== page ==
Culture of Death: The Assault on Medical Ethics in America

By Wesley J. Smith | Go to book overview

4
Creating a Duty to Die

Baby Ryan Nguyen was born in Spokane's Sacred Heart Hospital on October 27, 1994. He was very premature, just twenty-three weeks gestation. Ryan's kidneys were not working well, so doctors put him on dialysis. But when the doctors determined that he was not a good candidate for kidney transplantation they decreed that continuing his treatment was futile. His father was told, "The time has come for your baby to die," and Ryan's dialysis was discontinued.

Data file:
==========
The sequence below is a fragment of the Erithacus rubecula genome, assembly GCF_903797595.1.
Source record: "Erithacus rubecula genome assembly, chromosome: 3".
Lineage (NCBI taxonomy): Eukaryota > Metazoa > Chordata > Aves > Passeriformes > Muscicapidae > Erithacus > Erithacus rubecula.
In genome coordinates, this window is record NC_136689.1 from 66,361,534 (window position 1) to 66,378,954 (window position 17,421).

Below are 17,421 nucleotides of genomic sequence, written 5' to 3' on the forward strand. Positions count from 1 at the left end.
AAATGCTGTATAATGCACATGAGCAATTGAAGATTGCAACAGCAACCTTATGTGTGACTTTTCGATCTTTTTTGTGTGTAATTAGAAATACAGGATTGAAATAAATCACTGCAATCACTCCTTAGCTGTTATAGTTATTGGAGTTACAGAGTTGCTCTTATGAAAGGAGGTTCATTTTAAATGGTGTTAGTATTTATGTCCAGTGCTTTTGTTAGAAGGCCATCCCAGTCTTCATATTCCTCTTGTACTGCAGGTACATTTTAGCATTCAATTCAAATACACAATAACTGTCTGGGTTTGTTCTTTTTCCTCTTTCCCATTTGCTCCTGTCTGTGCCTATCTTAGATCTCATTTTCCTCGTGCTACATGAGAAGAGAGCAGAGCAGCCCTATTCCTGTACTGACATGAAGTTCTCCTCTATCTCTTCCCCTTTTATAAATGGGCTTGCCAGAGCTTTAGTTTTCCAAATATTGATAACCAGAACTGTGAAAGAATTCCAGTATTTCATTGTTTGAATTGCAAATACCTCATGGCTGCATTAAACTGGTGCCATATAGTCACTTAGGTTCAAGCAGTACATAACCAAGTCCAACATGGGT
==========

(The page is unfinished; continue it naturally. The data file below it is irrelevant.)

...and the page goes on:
Ryan's parents vehemently objected and retained an attorney, who quickly obtained a temporary court order compelling doctors to continue his treatment. Unhappy that their will had been thwarted, hospital administrators reported Ryan's parents to Child Protective Services, accusing the Nguyens of "physical abuse" and "physical neglect" for obtaining the injunction. 1 When that tactic didn't fly, administrators and doctors fought the parents in court, swearing under oath that "Ryan's condition is universally fatal," that the infant had "no chance" for survival, and that treatment could not "serve as a bridge to future care." Based on these contentions, Ryan's doctors urged the judge to ignore the desires of Ryan's parents and permit them to cease his treatment, considering it futile and a violation of their integrity, values, and ethics. 2

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